What is Electronic Prescribing?
Electronic prescribing also known as “e-Prescribing” or “eRx” is the ability for health care providers to enter prescription information into a computer device (such as a tablet, laptop, or desktop computer)
and securely transmit the prescription to pharmacies using a special software program and connectivity to a transmission network. When a pharmacy receives a request, it can begin filling the medication right away.
The Benefits of e-Prescribing:
- Help improve health care quality and patient safety by reducing medication errors and checking for drug interactions.
- Make care more convenient by allowing providers to electronically request prescription refills.
What is e-Prescribing of Controlled Substances?
Electronic prescription of controlled substances or EPCS is a more secure form of prescription delivery and can help reduce controlled substance abuse caused by stolen prescription forms. EPCS differs from regular e-prescribing in that a physician must undergo an authentication process before using the technology and when ordering each EPCS. Authentication involves the physician providing a PIN number, an iris scan or thumb print, or using a device or card. Physicians can delegate EPCS or EPCS renewals to other clinical staff to complete all of the required information and then review, sign, and authorize the transmission of the prescription themselves.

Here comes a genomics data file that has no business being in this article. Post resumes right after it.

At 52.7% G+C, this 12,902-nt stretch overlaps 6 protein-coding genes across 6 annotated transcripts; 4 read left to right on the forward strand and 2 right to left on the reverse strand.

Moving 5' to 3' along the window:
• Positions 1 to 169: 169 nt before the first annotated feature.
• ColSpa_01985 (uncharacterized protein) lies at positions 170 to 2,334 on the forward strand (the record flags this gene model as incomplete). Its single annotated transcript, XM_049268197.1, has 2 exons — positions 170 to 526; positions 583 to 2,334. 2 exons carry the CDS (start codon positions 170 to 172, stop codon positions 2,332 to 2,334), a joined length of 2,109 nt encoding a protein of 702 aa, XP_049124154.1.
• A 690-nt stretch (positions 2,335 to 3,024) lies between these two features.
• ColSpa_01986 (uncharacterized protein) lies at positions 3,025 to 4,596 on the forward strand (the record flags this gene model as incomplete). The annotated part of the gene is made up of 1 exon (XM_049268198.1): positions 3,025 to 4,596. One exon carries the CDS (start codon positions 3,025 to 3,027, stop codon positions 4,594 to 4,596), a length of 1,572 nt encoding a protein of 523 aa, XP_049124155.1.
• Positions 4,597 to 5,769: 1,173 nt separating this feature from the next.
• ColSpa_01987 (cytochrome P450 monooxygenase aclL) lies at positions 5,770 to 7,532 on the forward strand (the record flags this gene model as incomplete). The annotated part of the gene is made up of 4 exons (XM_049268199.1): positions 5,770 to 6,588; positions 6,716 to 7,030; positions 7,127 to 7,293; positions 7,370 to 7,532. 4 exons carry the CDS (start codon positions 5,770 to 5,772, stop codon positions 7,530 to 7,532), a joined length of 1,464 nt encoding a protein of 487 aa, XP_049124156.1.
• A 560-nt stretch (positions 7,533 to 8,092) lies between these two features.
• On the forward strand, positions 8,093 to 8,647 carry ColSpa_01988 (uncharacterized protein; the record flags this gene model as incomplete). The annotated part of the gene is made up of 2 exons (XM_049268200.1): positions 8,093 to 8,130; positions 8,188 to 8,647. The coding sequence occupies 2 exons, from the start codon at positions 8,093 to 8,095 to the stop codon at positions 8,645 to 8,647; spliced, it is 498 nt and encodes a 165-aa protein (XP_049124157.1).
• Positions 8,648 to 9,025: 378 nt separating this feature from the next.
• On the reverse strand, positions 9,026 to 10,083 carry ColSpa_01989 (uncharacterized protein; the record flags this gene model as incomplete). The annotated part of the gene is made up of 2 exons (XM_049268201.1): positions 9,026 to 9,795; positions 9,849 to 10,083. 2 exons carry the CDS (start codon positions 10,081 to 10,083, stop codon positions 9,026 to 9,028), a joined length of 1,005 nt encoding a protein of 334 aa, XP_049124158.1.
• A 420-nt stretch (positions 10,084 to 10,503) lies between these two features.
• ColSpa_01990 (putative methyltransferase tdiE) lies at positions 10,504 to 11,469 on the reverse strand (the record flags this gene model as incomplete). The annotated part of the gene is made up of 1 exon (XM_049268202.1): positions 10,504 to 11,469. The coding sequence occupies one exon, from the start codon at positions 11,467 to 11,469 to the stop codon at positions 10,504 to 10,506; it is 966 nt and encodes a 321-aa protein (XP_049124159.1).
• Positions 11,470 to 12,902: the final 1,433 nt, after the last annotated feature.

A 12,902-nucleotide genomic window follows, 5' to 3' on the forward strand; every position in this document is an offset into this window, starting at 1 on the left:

What Am I Required to Do?
Starting on Jan. 1, 2021 HB 2174
requires electronic prescribing of all controlled substances (CII–CV) by all Texas physicians, unless a waiver is granted. The requirement coincides with Medicare’s electronic prescription requirement which also begins on Jan. 1, 2021.
The Medicare eRx requirement is specific to any prescription for a covered part D drug under a prescription drug plan (or under a Medicare Advantage –PD plan) for a schedule II, III, IV, or V controlled substance.
As an additional reminder that beginning on March 1, 2020, prescribers and pharmacists are required to check the patient's Prescription Monitoring Program (PMP) history prior to issuing or dispensing a new or refill prescription for an opioid, benzodiazepine, barbiturate, or carisoprodol. For more information on this requirement please visit the Texas PMP website
How Do I Meet These Requirements?
Physicians will need to have the ability to e-prescribe controlled substances either through their EHR or via a standalone eRx product. To e-prescribe through an EHR platform physicians must check with their EHR vendor to ensure the functionality is activated (this may require an added cost to activate).
Additionally, EPCS is typically a separate function from traditional e-prescribing therefore physicians must request that this be an added feature as well, which will most likely be another added cost.
If you do not have an EHR, your EHR does not have eRx and/or EPCS functionality, or the cost of adding the functionality to your current EHR is too expensive, physicians can purchase standalone eRx products that work independent of your EHR/practice management system. Find standalone eRx software products by browsing Surescripts certified provider software
, be sure to focus your search “Standalone eRx”. This search function also identifies which software has EPCS capabilities.
You may also choose to focus your search by EPCS capability which will list all products with the ability to prescribe controlled substances (both EHR and standalone software)